ORANJESTAD, Aruba — Three airlines serving major Venezuelan cities resumed flights to and from Aruba on Saturday, ending a brief suspension by the socialist dictatorship to protest the arrest of its designated consul to the island territory, the highest-ranking Caracas official ever detained on a U.S. warrant.
The lifting of the ban followed several hours of talks between Aruba Justice Minister Arthur Dowers and a representative of Venezuela's foreign affairs ministry, Dowers said.
The suspension of flights to and from Aruba and other Dutch Caribbean territories began on Friday afternoon when an Aruban judge ruled that Hugo Carvajal, the former head of Venezuelan military intelligence, must remain behind bars pending a U.S. extradition request on drug-trafficking charges.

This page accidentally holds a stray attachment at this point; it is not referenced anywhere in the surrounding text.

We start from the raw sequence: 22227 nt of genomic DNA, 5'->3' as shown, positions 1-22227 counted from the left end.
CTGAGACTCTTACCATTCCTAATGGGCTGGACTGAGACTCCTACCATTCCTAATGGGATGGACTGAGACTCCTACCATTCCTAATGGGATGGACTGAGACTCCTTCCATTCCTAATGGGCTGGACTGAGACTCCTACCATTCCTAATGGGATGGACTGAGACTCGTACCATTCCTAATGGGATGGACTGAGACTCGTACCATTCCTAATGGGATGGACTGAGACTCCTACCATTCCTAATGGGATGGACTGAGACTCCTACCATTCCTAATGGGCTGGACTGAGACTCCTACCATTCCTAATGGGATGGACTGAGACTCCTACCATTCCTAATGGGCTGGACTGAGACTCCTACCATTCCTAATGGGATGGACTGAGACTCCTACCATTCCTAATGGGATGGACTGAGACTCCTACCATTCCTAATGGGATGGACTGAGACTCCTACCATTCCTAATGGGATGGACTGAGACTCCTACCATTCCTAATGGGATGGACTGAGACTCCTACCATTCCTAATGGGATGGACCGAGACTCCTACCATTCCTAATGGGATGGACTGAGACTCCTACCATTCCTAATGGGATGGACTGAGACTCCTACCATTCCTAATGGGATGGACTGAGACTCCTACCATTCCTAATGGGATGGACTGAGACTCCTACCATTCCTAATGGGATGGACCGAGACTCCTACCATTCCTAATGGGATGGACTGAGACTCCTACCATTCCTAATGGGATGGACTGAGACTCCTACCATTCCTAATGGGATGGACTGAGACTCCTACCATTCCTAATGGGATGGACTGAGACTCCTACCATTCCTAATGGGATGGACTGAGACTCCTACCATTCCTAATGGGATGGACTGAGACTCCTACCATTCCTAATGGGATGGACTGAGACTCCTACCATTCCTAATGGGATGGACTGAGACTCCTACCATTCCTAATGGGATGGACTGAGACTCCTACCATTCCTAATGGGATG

The flight ban, which stranded about 500 travelers on the island, was considered an economic blow to Aruba.
Carvajal was arrested on Thursday as he arrived in Aruba. Venezuela protested the detention, citing diplomatic immunity.
Carvajal's surprise arrest has cast a spotlight on what's known in Venezuela as the “Cartel of the Suns,” referring to rogue, high-ranking military officers believed to have grown rich from drug-running. Top Venezuelan officers wear sun insignia on their uniforms.
President Nicolas Maduro had threatened to retaliate against Aruba, unless Carvajal is freed.
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